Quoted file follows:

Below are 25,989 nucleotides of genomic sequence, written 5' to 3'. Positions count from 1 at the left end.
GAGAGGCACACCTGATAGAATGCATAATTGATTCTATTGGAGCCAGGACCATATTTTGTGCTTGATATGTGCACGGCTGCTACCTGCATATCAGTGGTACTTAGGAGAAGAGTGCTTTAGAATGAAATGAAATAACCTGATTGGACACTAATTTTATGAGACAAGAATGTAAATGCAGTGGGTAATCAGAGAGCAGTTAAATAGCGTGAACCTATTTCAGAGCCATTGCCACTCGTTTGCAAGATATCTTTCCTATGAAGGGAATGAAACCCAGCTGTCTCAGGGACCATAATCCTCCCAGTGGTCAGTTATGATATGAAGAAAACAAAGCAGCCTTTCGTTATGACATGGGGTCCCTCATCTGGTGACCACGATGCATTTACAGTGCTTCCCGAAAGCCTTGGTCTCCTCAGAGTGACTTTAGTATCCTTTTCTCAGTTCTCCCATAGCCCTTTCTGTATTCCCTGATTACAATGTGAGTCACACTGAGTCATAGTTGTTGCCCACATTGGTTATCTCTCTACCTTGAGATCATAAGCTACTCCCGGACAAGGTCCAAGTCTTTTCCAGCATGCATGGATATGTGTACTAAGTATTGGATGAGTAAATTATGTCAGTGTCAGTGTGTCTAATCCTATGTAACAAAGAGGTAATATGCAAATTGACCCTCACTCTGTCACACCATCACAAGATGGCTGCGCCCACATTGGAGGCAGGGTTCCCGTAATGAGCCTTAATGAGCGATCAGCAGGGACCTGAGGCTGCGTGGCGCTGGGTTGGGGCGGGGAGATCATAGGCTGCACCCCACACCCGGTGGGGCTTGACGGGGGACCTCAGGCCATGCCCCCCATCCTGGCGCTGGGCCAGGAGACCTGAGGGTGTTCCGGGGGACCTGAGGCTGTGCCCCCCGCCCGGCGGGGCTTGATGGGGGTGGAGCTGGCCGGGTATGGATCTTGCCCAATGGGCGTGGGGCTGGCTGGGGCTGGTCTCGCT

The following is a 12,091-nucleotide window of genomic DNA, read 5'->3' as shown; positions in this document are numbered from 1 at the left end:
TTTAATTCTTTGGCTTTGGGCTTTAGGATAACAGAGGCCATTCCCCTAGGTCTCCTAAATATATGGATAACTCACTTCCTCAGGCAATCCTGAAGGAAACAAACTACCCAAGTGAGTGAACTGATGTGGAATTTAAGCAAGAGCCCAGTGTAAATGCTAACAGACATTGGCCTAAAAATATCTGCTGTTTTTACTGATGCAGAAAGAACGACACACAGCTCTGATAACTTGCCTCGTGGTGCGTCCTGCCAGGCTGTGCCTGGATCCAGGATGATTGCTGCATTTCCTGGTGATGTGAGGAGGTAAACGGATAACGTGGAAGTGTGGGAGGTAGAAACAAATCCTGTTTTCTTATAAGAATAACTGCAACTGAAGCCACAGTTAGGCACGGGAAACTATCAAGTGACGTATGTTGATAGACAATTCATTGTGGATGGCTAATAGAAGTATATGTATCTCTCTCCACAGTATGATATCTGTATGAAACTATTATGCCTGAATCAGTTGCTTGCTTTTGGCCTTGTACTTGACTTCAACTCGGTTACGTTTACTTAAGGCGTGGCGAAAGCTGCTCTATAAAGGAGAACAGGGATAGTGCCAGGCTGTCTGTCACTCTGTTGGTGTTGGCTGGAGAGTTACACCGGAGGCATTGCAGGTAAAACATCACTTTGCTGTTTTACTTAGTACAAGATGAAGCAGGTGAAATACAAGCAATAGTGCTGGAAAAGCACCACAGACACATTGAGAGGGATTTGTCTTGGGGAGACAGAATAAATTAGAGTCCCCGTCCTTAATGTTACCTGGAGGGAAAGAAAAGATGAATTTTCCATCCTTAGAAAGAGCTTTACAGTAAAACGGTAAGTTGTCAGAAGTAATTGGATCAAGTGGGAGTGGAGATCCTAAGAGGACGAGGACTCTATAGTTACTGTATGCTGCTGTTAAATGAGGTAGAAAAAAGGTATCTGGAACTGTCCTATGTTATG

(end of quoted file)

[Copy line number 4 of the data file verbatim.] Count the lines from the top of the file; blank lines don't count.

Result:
TTTAATTCTTTGGCTTTGGGCTTTAGGATAACAGAGGCCATTCCCCTAGGTCTCCTAAATATATGGATAACTCACTTCCTCAGGCAATCCTGAAGGAAACAAACTACCCAAGTGAGTGAACTGATGTGGAATTTAAGCAAGAGCCCAGTGTAAATGCTAACAGACATTGGCCTAAAAATATCTGCTGTTTTTACTGATGCAGAAAGAACGACACACAGCTCTGATAACTTGCCTCGTGGTGCGTCCTGCCAGGCTGTGCCTGGATCCAGGATGATTGCTGCATTTCCTGGTGATGTGAGGAGGTAAACGGATAACGTGGAAGTGTGGGAGGTAGAAACAAATCCTGTTTTCTTATAAGAATAACTGCAACTGAAGCCACAGTTAGGCACGGGAAACTATCAAGTGACGTATGTTGATAGACAATTCATTGTGGATGGCTAATAGAAGTATATGTATCTCTCTCCACAGTATGATATCTGTATGAAACTATTATGCCTGAATCAGTTGCTTGCTTTTGGCCTTGTACTTGACTTCAACTCGGTTACGTTTACTTAAGGCGTGGCGAAAGCTGCTCTATAAAGGAGAACAGGGATAGTGCCAGGCTGTCTGTCACTCTGTTGGTGTTGGCTGGAGAGTTACACCGGAGGCATTGCAGGTAAAACATCACTTTGCTGTTTTACTTAGTACAAGATGAAGCAGGTGAAATACAAGCAATAGTGCTGGAAAAGCACCACAGACACATTGAGAGGGATTTGTCTTGGGGAGACAGAATAAATTAGAGTCCCCGTCCTTAATGTTACCTGGAGGGAAAGAAAAGATGAATTTTCCATCCTTAGAAAGAGCTTTACAGTAAAACGGTAAGTTGTCAGAAGTAATTGGATCAAGTGGGAGTGGAGATCCTAAGAGGACGAGGACTCTATAGTTACTGTATGCTGCTGTTAAATGAGGTAGAAAAAAGGTATCTGGAACTGTCCTATGTTATG